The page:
Rental Demand Grows, Pushing Rates Skyward

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Even a lackluster job market is failing to put a dent in demand for rentals in Miami’s housing market, experts say, and lagging supply continues to send rates up.

“Vacancy remains tight, and growth is accelerating,” says Marcus & Millichap’s recently published fourth-quarter Apartment Research Market Report.”Despite the economic results posted so far this year, the seeds of the apartment market’s strength were initially sown three years ago.”

CBRE Capital Markets reports similar findings in its Multi-Housing Update for the quarter.”The multi-housing market remains very strong in South Florida,” say CBRE researchers Calum Weaver and Richard Tarquino. “Rents in most submarkets are at record levels, and occupancies are more than 95%.

“At the same time, CBRE cites an increase in activity by “a variety of lenders willing to provide financing for private investors… at near-record low interest rates.”‘Lenders a re aggressively pursing private cap ital multi-housing opportunities in the $1 million to $5 million range.”

Marcus & Millichap also cites the presence of foreign capital as a factor. Miami, the firm ‘s report states,”continues to cement its stature as a safe haven for Latin American and European capital, and many foreign buyers are stepping up multifamily acquisitions, frequently in all-cash deals. Some European buyers, specifically, are targeting assets in South Beach for eventual conversion to condominiums to fulfill growing international demand.”

This unfolds, Marcus & Millichap reports, even as hiring by local employers fell short of expectations established earlier this year. Still, company researchers say, “a new cycle of condo building will expand construction employment as projects move from the drawing board top resales and on to groundbreaking.”Supply is so tight, market analysts say, that waiting lists of prospective residents are lengthening,and incentives for renters are disappearing. CBRE finds record-level occupancies exceeding 95% in most of Miami’s markets.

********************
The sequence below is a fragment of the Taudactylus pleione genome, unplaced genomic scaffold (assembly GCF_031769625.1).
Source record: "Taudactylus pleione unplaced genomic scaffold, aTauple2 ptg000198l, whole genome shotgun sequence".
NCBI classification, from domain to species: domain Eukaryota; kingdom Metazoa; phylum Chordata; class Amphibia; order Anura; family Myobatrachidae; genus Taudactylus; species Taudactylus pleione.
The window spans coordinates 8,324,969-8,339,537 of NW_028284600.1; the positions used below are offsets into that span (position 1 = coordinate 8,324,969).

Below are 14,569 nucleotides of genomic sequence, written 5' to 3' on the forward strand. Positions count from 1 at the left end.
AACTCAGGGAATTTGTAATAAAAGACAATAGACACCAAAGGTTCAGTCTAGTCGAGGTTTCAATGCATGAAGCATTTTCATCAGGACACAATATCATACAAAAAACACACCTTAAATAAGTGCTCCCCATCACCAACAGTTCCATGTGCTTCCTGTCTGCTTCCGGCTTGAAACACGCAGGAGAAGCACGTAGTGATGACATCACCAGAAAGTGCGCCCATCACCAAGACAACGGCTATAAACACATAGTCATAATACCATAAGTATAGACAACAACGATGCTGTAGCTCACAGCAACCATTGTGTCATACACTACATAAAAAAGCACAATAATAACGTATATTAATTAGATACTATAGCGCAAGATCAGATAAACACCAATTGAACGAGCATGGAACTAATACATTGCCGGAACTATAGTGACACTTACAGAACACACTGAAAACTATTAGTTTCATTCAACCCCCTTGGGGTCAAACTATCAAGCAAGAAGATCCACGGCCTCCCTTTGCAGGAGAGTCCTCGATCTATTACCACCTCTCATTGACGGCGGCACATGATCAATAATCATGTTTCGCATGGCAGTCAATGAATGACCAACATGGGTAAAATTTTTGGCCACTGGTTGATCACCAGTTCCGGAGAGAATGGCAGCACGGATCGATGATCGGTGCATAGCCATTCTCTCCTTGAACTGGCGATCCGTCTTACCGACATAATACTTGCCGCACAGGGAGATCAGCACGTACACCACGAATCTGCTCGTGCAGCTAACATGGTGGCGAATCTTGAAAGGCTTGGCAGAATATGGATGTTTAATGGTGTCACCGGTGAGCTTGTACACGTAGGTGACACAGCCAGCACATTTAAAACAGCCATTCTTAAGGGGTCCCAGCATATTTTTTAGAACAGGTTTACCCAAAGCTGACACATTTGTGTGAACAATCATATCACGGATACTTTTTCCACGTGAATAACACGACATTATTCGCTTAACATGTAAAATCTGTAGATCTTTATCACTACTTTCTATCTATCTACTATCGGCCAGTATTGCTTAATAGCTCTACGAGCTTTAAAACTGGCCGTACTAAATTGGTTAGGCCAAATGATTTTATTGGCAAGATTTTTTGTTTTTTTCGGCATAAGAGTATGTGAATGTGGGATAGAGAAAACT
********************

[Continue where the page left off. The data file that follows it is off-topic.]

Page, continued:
Marcus & Millichap estimates vacancy at about 4% at the end of the year, although new project completion s will probably prevent any further decline in vacancy levels in 2013.”Asking rates by asset class,”this report states, “have increased at different rates so far in 2012.

Year to date, Class B and C asking rates climbed 2.1%to $987 per month; a gain of 0.6% was posted in the third quarter. Additionally, Class A asking rents rose 1.1% in the third quarter and are up 2.1% year to date to $ 1,415 per month.

“The brokerage’s analysts project that rents overall remain on track to increase 3.2% this year over last.With the median price of a single-family home at $ 183,000,considered affordable by households with a median annual income of $42,900, Marcus & Millichap’s report predicts that renting will remain “the most affordable housing option for the next several quarters” for householders in lower-paying jobs. Those jobs, the researchers say, are primarily found in leisure and hospitality, trade and government.

Construction of new rentals will add 390 units to inventory by year’s end, an increase of only 0.4% of the stock currently available, Marcus & Millichap reports.Next year should show considerable improvement: “About 600 units are under way and on course for delivery in 2013. The pipeline of planned rental projects has swelled from about 4,000 units earlier this year to 6,100 apartments at the end of the third quarter. In addition,about 6,500 condominiums are planned in the county.

“Vacancy rates by area, according to Marcus & Millichap, show North Miami Beach, Bal Harbour and Golden Beach at a high of 4.5% and a low of 2.9% in the Kendall and Coral Gables areas. Effective rents range from a low of $799 a month in North Miami and Bayshore market to$ 1,307 in the North Miami Beach-Bal Harbour-Golden Beach market. Renters looking for a place in Miami, where vacancy is a scant 3%, can expect to be asked to pay an average of$902 a month ,according to the company’s research.

 

Source:  Miami Today

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